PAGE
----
"Oak Creek Flow" 9x12, pastel - contact Michael
We've had some warm days this week with temperatures rising into the mid-60s. The snowpack in Flagstaff must be starting to melt, because the waters of Oak Creek here in Sedona are rising. In the painting above, I feature a set of stepping stones at Red Rock Crossing that, at low water, allow one to cross the creek without getting wet shoes. Right now, there's nearly a foot of water spilling over the stones. Today, if you wanted to hike the trails on the other side, which are reachable in about five minutes if use the stepping stones, you'd have to drive nearly an hour to the trailhead. Or you use hip-waders and a walking stick, as I saw one gentleman do.
This is a pastel week for me, but the process of painting this kind of water is the same as with oil. First, I looked for the oranges and reds on the creek bottom and lightly blocked those in. Next, I added the darker water - greens and browns. After that, I began to add some of the reflected qualities, which were the dark purples and lighter sky-blues. I put in all these layers with fairly light strokes, just letting the pastel kiss the surface. Finally, I went back in with dark accents, such as the purply-browns in the rock shadows and the dark greens in the grass shadows.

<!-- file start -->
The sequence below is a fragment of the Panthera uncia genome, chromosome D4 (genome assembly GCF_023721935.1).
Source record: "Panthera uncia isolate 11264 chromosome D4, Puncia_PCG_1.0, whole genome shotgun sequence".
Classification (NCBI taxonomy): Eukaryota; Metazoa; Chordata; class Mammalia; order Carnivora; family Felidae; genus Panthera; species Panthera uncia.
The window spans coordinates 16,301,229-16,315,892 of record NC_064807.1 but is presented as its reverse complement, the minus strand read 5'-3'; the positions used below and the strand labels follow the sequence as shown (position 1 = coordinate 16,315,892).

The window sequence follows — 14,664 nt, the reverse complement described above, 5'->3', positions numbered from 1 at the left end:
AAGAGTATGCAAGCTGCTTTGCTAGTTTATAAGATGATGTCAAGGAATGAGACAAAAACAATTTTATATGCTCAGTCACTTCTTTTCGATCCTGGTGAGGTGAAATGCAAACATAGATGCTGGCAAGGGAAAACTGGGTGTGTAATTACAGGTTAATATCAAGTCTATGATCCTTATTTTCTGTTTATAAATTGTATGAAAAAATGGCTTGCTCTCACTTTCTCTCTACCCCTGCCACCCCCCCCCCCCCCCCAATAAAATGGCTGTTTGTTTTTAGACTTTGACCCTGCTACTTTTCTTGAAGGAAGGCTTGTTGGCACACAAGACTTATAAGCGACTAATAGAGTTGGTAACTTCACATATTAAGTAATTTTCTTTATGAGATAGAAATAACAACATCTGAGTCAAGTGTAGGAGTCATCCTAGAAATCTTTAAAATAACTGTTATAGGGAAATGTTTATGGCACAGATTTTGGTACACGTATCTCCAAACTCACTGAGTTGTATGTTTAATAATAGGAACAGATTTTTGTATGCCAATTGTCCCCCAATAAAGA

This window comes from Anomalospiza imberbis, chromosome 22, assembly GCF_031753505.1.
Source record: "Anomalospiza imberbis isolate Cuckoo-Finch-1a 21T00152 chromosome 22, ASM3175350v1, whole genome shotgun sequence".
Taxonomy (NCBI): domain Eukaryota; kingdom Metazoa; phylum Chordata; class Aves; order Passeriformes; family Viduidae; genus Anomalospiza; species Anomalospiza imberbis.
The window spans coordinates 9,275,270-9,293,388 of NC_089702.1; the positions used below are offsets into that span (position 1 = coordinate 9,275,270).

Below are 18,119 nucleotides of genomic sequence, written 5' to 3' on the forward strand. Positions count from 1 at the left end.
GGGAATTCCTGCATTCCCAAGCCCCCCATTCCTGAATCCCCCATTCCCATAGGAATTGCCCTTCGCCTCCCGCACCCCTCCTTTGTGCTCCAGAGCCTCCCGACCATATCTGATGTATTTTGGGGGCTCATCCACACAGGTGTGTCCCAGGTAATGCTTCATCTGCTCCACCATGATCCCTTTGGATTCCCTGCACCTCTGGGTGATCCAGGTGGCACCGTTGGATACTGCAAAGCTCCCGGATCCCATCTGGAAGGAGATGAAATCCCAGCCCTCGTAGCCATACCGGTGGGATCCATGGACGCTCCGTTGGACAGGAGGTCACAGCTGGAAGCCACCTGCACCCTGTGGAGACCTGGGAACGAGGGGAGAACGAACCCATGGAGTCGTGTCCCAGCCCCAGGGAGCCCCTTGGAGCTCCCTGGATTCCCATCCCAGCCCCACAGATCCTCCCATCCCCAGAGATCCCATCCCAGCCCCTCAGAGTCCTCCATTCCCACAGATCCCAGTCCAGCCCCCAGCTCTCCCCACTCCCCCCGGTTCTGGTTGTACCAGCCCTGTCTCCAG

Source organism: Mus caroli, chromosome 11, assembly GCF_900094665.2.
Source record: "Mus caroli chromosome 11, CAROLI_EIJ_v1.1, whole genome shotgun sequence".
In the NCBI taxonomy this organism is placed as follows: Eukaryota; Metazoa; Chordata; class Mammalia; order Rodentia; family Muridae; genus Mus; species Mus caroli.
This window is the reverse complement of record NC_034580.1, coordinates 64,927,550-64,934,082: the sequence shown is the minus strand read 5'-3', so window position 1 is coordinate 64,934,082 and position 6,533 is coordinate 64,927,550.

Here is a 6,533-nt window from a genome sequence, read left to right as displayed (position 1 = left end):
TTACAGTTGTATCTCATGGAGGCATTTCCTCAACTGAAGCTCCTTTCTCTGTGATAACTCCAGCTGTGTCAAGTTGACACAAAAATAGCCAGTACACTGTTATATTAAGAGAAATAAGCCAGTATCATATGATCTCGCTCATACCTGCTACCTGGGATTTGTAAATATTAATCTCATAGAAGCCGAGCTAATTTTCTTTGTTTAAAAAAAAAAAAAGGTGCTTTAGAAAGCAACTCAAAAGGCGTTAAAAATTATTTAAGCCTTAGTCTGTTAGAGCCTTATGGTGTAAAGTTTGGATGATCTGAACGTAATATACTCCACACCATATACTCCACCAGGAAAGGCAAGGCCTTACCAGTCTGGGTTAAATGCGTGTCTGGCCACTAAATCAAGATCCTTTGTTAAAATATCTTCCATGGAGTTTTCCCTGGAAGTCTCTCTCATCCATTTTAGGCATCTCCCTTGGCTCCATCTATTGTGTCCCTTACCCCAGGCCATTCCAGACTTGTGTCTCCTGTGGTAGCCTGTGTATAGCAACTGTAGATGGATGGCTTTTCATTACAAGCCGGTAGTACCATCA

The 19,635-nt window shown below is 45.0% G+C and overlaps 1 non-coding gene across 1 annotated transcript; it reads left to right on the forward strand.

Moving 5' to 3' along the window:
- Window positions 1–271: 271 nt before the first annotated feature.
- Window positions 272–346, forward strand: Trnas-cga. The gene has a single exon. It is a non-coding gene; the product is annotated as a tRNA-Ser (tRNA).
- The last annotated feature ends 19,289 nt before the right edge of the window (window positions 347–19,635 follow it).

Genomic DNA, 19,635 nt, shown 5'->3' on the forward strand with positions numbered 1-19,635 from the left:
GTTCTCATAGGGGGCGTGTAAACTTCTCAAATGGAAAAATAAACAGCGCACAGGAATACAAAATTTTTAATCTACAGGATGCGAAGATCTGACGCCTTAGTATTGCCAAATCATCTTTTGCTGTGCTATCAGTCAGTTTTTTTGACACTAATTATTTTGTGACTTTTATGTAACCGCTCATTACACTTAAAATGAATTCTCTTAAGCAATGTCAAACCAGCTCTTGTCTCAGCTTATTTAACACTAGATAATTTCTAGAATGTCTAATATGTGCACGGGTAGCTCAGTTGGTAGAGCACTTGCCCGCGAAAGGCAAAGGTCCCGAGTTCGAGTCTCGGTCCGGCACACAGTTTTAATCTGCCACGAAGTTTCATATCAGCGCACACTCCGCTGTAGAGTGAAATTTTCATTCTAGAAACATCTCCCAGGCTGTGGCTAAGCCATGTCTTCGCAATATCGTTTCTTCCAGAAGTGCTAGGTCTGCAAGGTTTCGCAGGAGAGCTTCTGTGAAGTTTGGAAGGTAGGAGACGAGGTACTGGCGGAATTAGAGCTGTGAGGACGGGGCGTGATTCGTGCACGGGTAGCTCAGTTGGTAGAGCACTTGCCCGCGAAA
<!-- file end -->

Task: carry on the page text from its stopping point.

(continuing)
I had to work a bit at getting the feeling of water flowing over the stepping stones. I had to work the layers back-and-forth, putting in the rich orange of the barely-submerged rocks, next adding the darker tones of water and then the reflected parts - and then going back to the rich orange again. The froth I added early on, taking care to let subsequent layers "weave" it into the fabric of the water, and then added highlights at the end.
This was painted on a sheet of Kitty Wallis Sanded Pastel Paper, the Belgian Mist color. This mid-tone, warm grey was perfect for letting me establish values quickly.